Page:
Act Up London are an AIDS activist group billed on their facebook page as a diverse, non-partisan group of individuals united in anger and committed to direct action to end the HIV pandemic. Until recently AIDS activism was an ‘alien’ concept to me. However far from being the ‘angry’ bunch of individuals that I was expecting to encounter at this group, they were warm, open, welcoming and fun if not regularly fucking hilarious!

Last Tuesday afternoon on a mere 2 hours sleep after working all night at Popcorn at Heaven, I wearily made my way to Angel for the Act Up summer fair at the Positively UK offices. To say that I was less than my bouncy, usual self is an understatement. I was pro-actively 30 mins early for the 3pm kick off. As I posted my obligatory check in and promotional post on facebook, Dan Glass replied to the thread to let me know he was going to be fashionably late by about 20 mins so it was looking like the day was going to be a longer, more draining ball buster than it was already feeling like.

My brother had arranged to join the event after work to catch up with me and get a glimpse into what his ‘Social Outlier’ big bro actually got up to at these intriguingly ‘alien’ aids shin digs!

Towards the end of the meeting, after my brother a few other latecomers arrived and joined us, Dan Glass decided to throw another one of his impromptu icebreaker activities of name and statement rounds. The theme of this round was “state your name and something that no one else here knows about you”…

This is where hilarity broke out! I honestly almost pissed myself laughing…leading me seamlessly on to shit…Yes, shit. Tom our wonderfully fabulous cis-male joker proceeded to tell a story of when he found himself in KFC in Hackney – bursting for a poo that he had been in labour with all day. He deposited said poo in the KFC toilets, which he then tried to flush away. However the gods of the porcelain bowl were against him and the poo refused to go! So he flushed again further filling the blocked loo causing the monster poo to float up and over the toilet rim and land firmly at this feet – which he now takes the time to point out were dressed in 6 inch stilettos, below his ra-ra skirt! In a panic he decided to take action and leave the KFC, however as he opened the door the poo decided that it wasn’t ready to say goodbye to Tom just yet and surfed out of the loo and onto the main floor of the restaurant alongside six and a half foot Tom in heels and a ra-ra skirt!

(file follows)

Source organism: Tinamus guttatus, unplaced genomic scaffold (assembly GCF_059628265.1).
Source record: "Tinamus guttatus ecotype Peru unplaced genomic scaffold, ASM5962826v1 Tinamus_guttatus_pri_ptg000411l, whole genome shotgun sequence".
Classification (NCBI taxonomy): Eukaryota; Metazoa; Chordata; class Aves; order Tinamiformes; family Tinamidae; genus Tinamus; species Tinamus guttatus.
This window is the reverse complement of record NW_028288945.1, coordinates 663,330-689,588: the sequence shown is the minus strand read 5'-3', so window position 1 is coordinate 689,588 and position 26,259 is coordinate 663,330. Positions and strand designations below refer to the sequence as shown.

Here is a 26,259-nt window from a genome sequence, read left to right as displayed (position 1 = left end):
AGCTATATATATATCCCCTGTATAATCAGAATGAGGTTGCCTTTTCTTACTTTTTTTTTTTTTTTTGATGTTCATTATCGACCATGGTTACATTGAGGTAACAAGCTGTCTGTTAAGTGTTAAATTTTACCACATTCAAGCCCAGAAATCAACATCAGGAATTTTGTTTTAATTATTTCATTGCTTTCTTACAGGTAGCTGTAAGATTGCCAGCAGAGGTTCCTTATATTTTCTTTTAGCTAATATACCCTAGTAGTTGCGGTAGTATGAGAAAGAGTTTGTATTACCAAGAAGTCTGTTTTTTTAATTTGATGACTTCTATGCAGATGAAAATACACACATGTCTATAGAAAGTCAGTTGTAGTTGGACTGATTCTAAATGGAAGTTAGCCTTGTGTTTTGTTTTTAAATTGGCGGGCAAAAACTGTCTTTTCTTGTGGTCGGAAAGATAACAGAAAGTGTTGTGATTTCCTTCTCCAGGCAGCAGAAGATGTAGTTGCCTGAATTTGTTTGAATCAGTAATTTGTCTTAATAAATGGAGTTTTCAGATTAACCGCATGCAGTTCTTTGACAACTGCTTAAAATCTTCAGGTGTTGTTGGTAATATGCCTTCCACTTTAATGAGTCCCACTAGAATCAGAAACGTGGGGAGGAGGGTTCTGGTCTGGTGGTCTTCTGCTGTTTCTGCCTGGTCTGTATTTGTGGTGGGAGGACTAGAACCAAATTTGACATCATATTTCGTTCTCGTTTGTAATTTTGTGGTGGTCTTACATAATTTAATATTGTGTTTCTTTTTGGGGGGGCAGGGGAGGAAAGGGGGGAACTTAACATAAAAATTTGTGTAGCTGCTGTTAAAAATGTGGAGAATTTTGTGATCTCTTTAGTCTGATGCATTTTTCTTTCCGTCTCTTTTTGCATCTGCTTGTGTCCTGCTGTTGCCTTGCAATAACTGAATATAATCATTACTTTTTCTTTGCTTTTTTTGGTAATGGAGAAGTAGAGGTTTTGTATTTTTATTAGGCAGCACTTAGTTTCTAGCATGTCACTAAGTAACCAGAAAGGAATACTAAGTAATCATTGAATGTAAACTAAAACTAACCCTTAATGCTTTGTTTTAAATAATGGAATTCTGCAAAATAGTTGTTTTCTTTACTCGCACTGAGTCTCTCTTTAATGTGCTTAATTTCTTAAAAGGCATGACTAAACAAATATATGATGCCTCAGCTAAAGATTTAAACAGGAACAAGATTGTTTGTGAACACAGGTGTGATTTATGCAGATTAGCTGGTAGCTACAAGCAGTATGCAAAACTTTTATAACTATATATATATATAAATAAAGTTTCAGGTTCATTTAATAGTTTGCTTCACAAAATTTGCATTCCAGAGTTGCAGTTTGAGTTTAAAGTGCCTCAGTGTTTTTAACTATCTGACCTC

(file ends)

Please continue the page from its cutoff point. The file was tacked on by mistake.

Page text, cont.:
Tom’s shit story seemed to have totally broken the ice beyond all expectation and we quickly arrived at sexual tales of the most graphic and amusing nature.

We soon arrived at my brother’s moment to share his name and chosen story, I was starting to feel nervous and uncomfortable! And I think he knew…He begins….

“Hi everybody, I’m Brendan and I’m Greg’s brother. And eh…I’m straight….And…”

He was then greeted with the not too unexpected heckles of “Ah ha!?” “Uh Hum!?” “Yeah! OK GUUUURL”

He continued “ Yeah so….I’m not really sure how sexual to go here…I have some right WRONG stories…but I dunno…”

I think the chorus then pitched in ad-libs to the effect of “go on straight boy…get nasty” and “wrong is always right gurl”

He continued…”Eh? Greg?”

I then shared a story about my brother that I maybe shouldn’t have but that was right for the moment and that he was gracious and sporting enough to allow me to tell. Bless him, I loved him for jumping in at the deep end so unconditionally and I was so proud of him holding his own and shining in a world so alien to him.

So as to keep with the tone and the theme of unapologetic sexual confessions…I admitted or bragged actually, to the group that I can suck my own dick… Which luckily I didn’t discover I could do until about 2 years ago…Otherwise I would never have got an education, got a job or left the fucking house! Mind you, though no one in THAT particular room knew this self-sucking selling point, a good proportion of Grindr and South London’s sex party fraternity DO!

Stepping into an arena that is alien and embracing people that may seem alien to us can reward us with the greatest gifts sometimes. Regardless of what gender we are, what colour, what religion, what sexual orientation or what status. Alien to each other or not, we are all joined by common ground by sex and sexuality. The ability to love and the need for love and of course the joy of being able to laugh with and at each other.

AIDS IS NOT ALIEN!

Thank you

*The audience then applauded

One more thing guys…I asked Pat Cash for 20 seconds more to speak with you after I finished my piece. He very kindly allowed me that extra time. That’s like gold dust at these events so I’ll crack on. I just wanted to take a moment to point out why groups like Act Up and events like  this are so import for us right now.